Are YOU for Sale?  Living in a Price-Tag Society

By Shlomo Maital

 

  

 The Price-Tag Society

  Are YOU for sale?  NO?  Are you sure?  There is a terrible joke about a well-heeled man who offers $10k to a classy blonde for the right to spend a night with her.  When she refuses, he tells her, well, now we know what you are, it’s just a matter of negotiating the price.    More and more, our society is behaving like that man.  Everything has a price.

    Writing in The Atlantic (April 2012),*  philosopher Michael J. Sandel offers these examples of a price-tag society:  You can buy the services of an Indian surrogate mother for $8,000 (1/3 the going rate in America).  You can emigrate to America for $500,000 (that gets you a green card).  You can sell space on your forehead to display commercial advertising (a single mom in Utah was paid $10k by an online casino to install a permanent tatoo of the casino’s Web address on her forehead).  You can be a human guinea pig in a clinical trial, for $7,500.  You can fight in Somalia or Afghanistan (for a private contractor) for $1,000 a day.  If you’re a second-grader, you can earn $2 for reading a book. 

   “We live in a time where everything can be bought and sold.  Over the past three decades,”,  notes Sandel, “markets – and market values – have come to govern our lives as never before. We did not arrive at this condition through any deliberate choice. It is almost as if it came upon us.” 

   The problem with the price-tag society –one of many problems – is that it is grossly unfair.  Those who have money can buy anything, including privileges. Those who lack it cannot buy anything, because everything costs money.   Even democracy has a price. Lobbyists in America pay line-standing companies, who pay homeless and others $15-$20/hr. to stand in line to hold a place for a lobbyist who wants to attend a Congressional hearing.   Conservatives say this is great for the homeless and the unemployed.  Others think it is less than great, when money buys even the chance to hear (and influence) Congressional discussions.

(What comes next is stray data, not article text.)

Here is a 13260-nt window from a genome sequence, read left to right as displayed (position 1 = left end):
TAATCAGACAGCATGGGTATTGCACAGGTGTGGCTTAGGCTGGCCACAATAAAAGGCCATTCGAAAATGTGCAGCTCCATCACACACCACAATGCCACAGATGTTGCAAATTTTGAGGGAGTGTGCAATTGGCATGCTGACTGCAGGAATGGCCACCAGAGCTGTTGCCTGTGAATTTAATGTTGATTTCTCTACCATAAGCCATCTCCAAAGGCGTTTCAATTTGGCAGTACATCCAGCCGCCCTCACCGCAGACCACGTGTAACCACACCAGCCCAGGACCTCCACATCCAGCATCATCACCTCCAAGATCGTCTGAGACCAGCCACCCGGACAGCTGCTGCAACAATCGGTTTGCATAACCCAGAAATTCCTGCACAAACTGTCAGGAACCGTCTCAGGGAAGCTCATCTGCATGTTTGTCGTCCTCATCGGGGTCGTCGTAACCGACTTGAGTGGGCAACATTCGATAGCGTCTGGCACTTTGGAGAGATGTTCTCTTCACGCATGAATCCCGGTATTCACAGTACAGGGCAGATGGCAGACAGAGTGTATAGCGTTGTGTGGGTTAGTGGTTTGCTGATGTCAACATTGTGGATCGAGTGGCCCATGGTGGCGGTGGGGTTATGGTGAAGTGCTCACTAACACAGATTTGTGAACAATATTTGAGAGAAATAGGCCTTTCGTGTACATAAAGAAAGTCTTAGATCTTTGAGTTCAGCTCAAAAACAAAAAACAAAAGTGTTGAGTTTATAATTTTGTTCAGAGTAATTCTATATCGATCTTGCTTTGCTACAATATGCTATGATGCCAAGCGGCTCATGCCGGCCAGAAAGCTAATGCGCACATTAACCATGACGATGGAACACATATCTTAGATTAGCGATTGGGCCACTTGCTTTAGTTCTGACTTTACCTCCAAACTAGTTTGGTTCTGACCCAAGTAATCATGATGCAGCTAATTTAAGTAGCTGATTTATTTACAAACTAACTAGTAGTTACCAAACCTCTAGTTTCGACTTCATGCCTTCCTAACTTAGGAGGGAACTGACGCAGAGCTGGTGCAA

Oscar Wilde once said that a cynic is someone who knows the price of everything, and the value of nothing. I have used this definition often, to define “economist”.  Have we economists created a society, where everything has a price, and NOTHING at all has a true value?  Because some things are so intrinsically valuable, they should never ever have a price tag, subject to the laws of supply and demand, rather than the laws of fairness, ethics, and justice.   Not everything needs a market.   There is a limit to the realms of our lives where economics rules.  It’s time to define those limits.  Economists, get out of the way. 

  • What Isn’t For Sale?  By Michael J. Sandel. 
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